My Russian identity in a time of crisis


Illustration by Caroline Jacoby

Sandra Koretz, News Editor

Russian melodies and whispers escaped through the open doors as the smell of my grandma’s authentic Russian cooking seeped out of the house. Rich bowls of borscht and blinchiki welcomed me as I walked into the house. 

Although my parents grew up in modern-day Ukraine, they lived under the Soviet Union and therefore considered themselves and our family Russian, as did most of their friends and neighbors. But as the Russian invasion has escalated, I’ve come to reject my Russian identity. I’ve decided to embrace my Ukrainian heritage because that is my family’s true origin.

My mom grew up in the small beach town of Odessa, Ukraine. For the first 11 years of her life, she hid her Jewish identity in fear of religious persecution, and in 1988, she immigrated to the U.S. as a religious refugee. My father lived in Lviv, Ukraine before immigrating to the U.S to pursue a career as a doctor—a career that had been far more difficult to obtain as a Jew living in the Soviet Union. 

One night, I came home to my parents huddled around our kitchen table, where they stayed for hours, watching live footage of Russian convoys invading their hometowns, displacing and killing Ukrainians. They looked on as their hometowns were taken over by Russian forces. 

Most of the world has supported Ukraine throughout Russian President Vladimir Putin’s unprovoked attack on the nation. Neighboring countries have accepted over two million refugees, with other nations imposing sanctions against Russia and sending military equipment to Ukraine. Locally, I’ve seen neighbors come together and crowds gather on the corner of Ventura Boulevard and Laurel Canyon to protest Russia’s actions.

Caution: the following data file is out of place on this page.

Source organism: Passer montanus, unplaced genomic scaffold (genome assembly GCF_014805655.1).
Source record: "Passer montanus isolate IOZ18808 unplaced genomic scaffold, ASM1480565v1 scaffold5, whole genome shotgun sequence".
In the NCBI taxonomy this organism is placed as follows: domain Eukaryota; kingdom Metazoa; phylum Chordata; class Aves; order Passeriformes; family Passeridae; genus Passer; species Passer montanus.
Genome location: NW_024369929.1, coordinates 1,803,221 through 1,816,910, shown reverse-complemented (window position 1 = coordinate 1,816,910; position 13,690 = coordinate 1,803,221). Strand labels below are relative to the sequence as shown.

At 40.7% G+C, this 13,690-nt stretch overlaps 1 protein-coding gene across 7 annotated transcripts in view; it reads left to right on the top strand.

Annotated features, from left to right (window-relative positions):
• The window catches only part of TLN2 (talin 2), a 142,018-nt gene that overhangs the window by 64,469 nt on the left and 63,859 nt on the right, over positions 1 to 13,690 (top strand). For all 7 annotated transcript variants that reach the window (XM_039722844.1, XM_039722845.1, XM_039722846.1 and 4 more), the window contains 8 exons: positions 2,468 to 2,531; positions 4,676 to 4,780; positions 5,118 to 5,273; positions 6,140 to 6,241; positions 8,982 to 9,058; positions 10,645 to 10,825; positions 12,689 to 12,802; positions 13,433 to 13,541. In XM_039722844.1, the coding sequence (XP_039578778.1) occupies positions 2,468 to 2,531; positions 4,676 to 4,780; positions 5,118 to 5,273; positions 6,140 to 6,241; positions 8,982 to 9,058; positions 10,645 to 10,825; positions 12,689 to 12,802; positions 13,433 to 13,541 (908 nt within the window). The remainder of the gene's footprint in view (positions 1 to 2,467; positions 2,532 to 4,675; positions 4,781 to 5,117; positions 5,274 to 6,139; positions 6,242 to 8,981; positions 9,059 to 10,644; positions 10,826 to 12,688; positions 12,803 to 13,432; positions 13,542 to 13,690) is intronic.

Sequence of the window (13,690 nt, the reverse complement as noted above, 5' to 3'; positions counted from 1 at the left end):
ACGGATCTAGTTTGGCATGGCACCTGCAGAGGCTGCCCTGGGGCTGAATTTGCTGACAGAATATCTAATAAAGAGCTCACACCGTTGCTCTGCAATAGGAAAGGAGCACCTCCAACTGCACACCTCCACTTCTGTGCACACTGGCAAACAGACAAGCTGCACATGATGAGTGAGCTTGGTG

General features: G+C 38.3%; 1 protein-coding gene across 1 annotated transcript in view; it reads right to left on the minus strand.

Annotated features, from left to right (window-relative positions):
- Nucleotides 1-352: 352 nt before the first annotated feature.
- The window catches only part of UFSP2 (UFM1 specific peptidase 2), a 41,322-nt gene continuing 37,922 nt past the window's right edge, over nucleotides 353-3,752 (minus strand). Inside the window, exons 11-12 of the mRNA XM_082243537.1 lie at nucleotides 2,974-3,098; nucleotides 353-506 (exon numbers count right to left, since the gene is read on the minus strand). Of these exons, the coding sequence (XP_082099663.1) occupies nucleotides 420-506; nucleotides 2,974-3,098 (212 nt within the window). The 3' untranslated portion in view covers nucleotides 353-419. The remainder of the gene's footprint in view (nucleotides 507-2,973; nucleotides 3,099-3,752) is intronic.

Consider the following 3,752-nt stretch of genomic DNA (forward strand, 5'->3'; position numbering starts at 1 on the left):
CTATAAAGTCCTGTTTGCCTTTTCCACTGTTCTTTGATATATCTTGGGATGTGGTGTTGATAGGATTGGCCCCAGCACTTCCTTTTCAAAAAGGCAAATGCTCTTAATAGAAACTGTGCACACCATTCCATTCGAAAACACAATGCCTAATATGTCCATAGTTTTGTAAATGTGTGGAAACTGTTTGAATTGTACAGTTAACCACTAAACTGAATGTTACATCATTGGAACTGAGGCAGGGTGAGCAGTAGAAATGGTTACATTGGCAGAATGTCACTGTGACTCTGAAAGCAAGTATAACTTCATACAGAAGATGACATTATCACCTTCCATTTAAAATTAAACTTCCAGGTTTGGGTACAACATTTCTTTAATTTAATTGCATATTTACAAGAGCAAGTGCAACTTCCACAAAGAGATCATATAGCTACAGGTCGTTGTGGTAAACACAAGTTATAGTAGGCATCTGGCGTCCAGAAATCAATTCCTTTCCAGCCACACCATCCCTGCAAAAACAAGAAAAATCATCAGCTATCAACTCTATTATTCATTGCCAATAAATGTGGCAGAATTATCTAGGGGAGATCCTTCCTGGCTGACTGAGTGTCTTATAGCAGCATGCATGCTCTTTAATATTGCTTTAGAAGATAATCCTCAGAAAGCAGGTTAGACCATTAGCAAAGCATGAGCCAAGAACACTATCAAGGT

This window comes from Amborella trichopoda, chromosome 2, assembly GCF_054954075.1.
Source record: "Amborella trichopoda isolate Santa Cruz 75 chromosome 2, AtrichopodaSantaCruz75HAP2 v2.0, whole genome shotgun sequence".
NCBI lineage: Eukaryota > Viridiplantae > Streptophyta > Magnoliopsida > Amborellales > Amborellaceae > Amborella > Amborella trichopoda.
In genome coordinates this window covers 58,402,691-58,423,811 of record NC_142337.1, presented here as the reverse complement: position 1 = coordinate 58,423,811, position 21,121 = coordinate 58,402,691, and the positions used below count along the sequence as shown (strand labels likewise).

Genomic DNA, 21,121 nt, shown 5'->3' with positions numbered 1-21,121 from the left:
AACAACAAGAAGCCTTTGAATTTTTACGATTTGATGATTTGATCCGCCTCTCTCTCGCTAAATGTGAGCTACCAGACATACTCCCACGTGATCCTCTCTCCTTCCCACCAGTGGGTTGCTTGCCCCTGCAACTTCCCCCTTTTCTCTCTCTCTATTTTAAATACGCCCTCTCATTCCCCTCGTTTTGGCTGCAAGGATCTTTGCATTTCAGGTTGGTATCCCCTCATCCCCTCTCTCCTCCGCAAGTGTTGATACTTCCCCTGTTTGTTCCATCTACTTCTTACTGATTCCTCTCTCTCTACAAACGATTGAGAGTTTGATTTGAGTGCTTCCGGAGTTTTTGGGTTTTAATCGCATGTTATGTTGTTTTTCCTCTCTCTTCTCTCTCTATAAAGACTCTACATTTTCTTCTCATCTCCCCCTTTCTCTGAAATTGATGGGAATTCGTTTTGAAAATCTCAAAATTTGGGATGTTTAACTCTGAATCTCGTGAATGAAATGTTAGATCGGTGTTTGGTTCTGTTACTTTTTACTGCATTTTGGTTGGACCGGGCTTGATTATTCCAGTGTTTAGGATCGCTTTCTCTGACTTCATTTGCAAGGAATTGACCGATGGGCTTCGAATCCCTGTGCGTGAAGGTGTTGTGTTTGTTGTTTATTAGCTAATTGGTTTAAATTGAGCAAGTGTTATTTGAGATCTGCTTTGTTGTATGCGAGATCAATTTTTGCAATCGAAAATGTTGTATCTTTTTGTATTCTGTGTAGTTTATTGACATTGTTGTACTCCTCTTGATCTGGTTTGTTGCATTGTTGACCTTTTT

On a personal level, I also find myself embracing my Ukrainian roots as the conflict rages on. I have watched with pride as my Ukrainian-American community has rallied around Ukraine, organizing supply drives and fundraisers to help families. I have watched my dad translate Ukrainian medical records for young children who were evacuated from Ukraine to St. Judes Children’s Hospital. And while I watch Russia bombing children’s hospitals and blocking aid sent to starving families, I find more reasons to fully denounce my Russian identity.

Three weeks ago, I would not have thought twice about calling myself Russian. But in the wake of this tragic invasion, I have given greater thought to my identity. Just like the people who fight tirelessly against the war from Russia, I will now proudly call myself Ukrainian.